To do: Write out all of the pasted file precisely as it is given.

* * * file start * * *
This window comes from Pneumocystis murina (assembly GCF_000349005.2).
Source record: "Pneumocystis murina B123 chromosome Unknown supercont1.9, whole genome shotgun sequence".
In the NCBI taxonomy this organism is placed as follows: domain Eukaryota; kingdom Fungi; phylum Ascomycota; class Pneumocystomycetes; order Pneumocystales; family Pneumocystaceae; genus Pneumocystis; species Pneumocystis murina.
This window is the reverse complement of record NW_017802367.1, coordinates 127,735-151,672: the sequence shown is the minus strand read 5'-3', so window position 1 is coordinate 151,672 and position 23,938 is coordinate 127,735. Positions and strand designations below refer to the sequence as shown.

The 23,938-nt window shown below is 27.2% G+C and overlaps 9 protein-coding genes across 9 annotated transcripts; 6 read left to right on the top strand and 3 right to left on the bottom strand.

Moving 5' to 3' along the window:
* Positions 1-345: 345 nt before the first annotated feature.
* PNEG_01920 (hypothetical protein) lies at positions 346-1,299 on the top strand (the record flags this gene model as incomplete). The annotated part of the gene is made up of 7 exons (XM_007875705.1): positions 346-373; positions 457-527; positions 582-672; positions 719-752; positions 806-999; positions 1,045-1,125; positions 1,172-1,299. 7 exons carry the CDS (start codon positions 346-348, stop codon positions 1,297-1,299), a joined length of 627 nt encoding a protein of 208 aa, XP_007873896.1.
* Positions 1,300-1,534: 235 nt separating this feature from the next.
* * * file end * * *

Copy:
This window comes from Pneumocystis murina (assembly GCF_000349005.2).
Source record: "Pneumocystis murina B123 chromosome Unknown supercont1.9, whole genome shotgun sequence".
In the NCBI taxonomy this organism is placed as follows: domain Eukaryota; kingdom Fungi; phylum Ascomycota; class Pneumocystomycetes; order Pneumocystales; family Pneumocystaceae; genus Pneumocystis; species Pneumocystis murina.
This window is the reverse complement of record NW_017802367.1, coordinates 127,735-151,672: the sequence shown is the minus strand read 5'-3', so window position 1 is coordinate 151,672 and position 23,938 is coordinate 127,735. Positions and strand designations below refer to the sequence as shown.

The 23,938-nt window shown below is 27.2% G+C and overlaps 9 protein-coding genes across 9 annotated transcripts; 6 read left to right on the top strand and 3 right to left on the bottom strand.

Moving 5' to 3' along the window:
* Positions 1-345: 345 nt before the first annotated feature.
* PNEG_01920 (hypothetical protein) lies at positions 346-1,299 on the top strand (the record flags this gene model as incomplete). The annotated part of the gene is made up of 7 exons (XM_007875705.1): positions 346-373; positions 457-527; positions 582-672; positions 719-752; positions 806-999; positions 1,045-1,125; positions 1,172-1,299. 7 exons carry the CDS (start codon positions 346-348, stop codon positions 1,297-1,299), a joined length of 627 nt encoding a protein of 208 aa, XP_007873896.1.
* Positions 1,300-1,534: 235 nt separating this feature from the next.